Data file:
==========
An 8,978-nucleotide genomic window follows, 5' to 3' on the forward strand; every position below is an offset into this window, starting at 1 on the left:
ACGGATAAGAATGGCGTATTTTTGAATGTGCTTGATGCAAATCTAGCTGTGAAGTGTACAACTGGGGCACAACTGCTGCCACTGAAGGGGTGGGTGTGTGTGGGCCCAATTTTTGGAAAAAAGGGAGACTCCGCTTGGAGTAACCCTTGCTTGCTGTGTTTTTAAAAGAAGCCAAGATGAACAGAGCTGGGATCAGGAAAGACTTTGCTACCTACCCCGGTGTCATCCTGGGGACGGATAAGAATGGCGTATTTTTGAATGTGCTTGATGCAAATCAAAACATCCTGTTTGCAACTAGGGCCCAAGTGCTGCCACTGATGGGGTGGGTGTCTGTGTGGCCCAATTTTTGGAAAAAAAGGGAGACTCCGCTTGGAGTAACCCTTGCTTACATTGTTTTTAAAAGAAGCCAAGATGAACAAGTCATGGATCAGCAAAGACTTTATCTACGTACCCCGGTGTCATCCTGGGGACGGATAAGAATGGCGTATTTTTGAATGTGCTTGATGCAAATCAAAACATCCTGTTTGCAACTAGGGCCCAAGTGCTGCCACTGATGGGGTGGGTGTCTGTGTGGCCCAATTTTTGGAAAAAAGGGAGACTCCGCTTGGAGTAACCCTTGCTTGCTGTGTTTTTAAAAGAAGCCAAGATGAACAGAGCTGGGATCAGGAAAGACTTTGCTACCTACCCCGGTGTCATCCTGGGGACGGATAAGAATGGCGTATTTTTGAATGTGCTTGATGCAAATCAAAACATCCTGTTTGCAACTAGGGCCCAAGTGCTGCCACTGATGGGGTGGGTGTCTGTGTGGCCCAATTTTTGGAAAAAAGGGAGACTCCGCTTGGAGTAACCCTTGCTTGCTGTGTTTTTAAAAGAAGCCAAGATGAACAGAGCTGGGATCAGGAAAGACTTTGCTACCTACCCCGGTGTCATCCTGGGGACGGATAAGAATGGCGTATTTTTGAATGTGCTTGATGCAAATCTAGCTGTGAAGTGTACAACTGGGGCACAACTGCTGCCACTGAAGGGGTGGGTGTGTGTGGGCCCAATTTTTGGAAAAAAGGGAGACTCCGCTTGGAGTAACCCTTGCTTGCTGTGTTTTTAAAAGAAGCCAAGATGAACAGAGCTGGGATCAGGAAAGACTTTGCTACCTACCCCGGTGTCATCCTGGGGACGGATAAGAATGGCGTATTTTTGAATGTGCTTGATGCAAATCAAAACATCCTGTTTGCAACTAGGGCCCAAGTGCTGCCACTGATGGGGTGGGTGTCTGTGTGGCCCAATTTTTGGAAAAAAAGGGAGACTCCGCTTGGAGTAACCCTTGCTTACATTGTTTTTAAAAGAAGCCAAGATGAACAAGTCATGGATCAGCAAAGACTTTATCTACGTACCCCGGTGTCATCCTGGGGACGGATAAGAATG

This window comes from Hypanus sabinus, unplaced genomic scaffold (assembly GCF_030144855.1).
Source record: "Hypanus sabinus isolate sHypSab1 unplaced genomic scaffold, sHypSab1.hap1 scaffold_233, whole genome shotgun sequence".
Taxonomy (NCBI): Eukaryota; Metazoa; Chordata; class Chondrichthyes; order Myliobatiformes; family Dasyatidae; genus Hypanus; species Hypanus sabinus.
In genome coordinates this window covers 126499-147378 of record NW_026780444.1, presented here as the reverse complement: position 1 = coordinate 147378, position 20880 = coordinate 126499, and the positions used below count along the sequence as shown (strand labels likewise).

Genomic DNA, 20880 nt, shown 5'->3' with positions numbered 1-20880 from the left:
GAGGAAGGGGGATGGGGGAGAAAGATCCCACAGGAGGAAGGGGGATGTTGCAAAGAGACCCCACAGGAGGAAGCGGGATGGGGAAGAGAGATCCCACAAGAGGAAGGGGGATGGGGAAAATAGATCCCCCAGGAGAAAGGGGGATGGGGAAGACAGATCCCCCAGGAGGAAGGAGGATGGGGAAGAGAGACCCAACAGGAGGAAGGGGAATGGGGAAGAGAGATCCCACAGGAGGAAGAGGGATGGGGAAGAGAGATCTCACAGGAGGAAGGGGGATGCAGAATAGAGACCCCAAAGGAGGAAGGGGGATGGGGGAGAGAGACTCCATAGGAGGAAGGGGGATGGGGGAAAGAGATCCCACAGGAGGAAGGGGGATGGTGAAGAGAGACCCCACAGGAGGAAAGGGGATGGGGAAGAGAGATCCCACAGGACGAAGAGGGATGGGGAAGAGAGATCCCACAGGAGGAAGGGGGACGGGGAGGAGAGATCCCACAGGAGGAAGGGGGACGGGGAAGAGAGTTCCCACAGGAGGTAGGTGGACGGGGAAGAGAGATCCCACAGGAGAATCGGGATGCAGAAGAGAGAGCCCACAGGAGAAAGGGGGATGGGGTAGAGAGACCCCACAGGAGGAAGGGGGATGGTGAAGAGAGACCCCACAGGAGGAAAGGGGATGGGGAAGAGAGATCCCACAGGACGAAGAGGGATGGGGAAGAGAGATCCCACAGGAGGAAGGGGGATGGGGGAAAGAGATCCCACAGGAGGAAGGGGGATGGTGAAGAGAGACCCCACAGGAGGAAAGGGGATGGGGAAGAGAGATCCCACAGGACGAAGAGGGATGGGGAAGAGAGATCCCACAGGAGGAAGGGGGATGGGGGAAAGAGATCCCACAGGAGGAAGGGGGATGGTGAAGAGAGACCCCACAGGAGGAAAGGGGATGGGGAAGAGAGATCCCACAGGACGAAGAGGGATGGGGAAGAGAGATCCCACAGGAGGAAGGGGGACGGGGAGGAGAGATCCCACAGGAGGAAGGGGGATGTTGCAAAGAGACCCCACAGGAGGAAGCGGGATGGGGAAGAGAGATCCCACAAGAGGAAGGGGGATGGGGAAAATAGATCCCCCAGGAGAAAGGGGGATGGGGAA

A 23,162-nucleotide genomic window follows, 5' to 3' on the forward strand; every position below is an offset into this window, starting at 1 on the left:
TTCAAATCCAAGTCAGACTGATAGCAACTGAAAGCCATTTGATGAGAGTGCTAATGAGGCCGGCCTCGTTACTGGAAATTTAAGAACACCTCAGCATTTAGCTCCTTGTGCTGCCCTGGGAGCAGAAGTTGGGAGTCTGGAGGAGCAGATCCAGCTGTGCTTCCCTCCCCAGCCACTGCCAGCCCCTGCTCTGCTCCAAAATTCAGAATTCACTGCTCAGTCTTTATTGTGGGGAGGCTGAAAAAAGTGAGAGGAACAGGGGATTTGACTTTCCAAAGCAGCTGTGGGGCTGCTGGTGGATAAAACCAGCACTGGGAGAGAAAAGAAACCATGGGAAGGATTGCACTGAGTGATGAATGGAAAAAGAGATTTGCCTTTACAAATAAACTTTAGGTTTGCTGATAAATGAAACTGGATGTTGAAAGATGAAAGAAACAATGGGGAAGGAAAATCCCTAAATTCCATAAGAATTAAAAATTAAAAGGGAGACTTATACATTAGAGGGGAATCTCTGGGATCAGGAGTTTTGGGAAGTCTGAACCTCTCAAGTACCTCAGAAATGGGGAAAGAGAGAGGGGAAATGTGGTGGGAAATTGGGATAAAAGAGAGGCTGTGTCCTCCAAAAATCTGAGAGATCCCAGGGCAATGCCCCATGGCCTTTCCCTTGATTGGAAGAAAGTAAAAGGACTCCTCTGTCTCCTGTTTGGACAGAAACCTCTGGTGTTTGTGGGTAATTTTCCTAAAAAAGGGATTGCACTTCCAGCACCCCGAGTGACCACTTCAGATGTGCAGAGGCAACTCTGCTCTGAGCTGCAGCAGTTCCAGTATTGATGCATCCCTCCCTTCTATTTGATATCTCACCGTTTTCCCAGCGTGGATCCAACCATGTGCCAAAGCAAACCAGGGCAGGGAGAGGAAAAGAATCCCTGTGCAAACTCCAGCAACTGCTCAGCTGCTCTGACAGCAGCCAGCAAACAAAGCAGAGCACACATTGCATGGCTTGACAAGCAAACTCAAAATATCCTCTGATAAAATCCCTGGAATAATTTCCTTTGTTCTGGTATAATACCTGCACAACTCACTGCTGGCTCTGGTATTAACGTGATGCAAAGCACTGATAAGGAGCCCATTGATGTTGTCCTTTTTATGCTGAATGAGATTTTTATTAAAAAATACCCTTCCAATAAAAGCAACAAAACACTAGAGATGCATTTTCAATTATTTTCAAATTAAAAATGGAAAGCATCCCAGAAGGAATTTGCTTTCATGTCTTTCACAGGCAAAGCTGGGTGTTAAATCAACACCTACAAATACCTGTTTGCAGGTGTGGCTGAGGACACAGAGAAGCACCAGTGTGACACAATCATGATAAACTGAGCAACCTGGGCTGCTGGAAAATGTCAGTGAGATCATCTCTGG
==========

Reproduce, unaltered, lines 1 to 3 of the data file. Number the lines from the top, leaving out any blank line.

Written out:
An 8,978-nucleotide genomic window follows, 5' to 3' on the forward strand; every position below is an offset into this window, starting at 1 on the left:
ACGGATAAGAATGGCGTATTTTTGAATGTGCTTGATGCAAATCTAGCTGTGAAGTGTACAACTGGGGCACAACTGCTGCCACTGAAGGGGTGGGTGTGTGTGGGCCCAATTTTTGGAAAAAAGGGAGACTCCGCTTGGAGTAACCCTTGCTTGCTGTGTTTTTAAAAGAAGCCAAGATGAACAGAGCTGGGATCAGGAAAGACTTTGCTACCTACCCCGGTGTCATCCTGGGGACGGATAAGAATGGCGTATTTTTGAATGTGCTTGATGCAAATCAAAACATCCTGTTTGCAACTAGGGCCCAAGTGCTGCCACTGATGGGGTGGGTGTCTGTGTGGCCCAATTTTTGGAAAAAAAGGGAGACTCCGCTTGGAGTAACCCTTGCTTACATTGTTTTTAAAAGAAGCCAAGATGAACAAGTCATGGATCAGCAAAGACTTTATCTACGTACCCCGGTGTCATCCTGGGGACGGATAAGAATGGCGTATTTTTGAATGTGCTTGATGCAAATCAAAACATCCTGTTTGCAACTAGGGCCCAAGTGCTGCCACTGATGGGGTGGGTGTCTGTGTGGCCCAATTTTTGGAAAAAAGGGAGACTCCGCTTGGAGTAACCCTTGCTTGCTGTGTTTTTAAAAGAAGCCAAGATGAACAGAGCTGGGATCAGGAAAGACTTTGCTACCTACCCCGGTGTCATCCTGGGGACGGATAAGAATGGCGTATTTTTGAATGTGCTTGATGCAAATCAAAACATCCTGTTTGCAACTAGGGCCCAAGTGCTGCCACTGATGGGGTGGGTGTCTGTGTGGCCCAATTTTTGGAAAAAAGGGAGACTCCGCTTGGAGTAACCCTTGCTTGCTGTGTTTTTAAAAGAAGCCAAGATGAACAGAGCTGGGATCAGGAAAGACTTTGCTACCTACCCCGGTGTCATCCTGGGGACGGATAAGAATGGCGTATTTTTGAATGTGCTTGATGCAAATCTAGCTGTGAAGTGTACAACTGGGGCACAACTGCTGCCACTGAAGGGGTGGGTGTGTGTGGGCCCAATTTTTGGAAAAAAGGGAGACTCCGCTTGGAGTAACCCTTGCTTGCTGTGTTTTTAAAAGAAGCCAAGATGAACAGAGCTGGGATCAGGAAAGACTTTGCTACCTACCCCGGTGTCATCCTGGGGACGGATAAGAATGGCGTATTTTTGAATGTGCTTGATGCAAATCAAAACATCCTGTTTGCAACTAGGGCCCAAGTGCTGCCACTGATGGGGTGGGTGTCTGTGTGGCCCAATTTTTGGAAAAAAAGGGAGACTCCGCTTGGAGTAACCCTTGCTTACATTGTTTTTAAAAGAAGCCAAGATGAACAAGTCATGGATCAGCAAAGACTTTATCTACGTACCCCGGTGTCATCCTGGGGACGGATAAGAATG

This window comes from Hypanus sabinus, unplaced genomic scaffold (assembly GCF_030144855.1).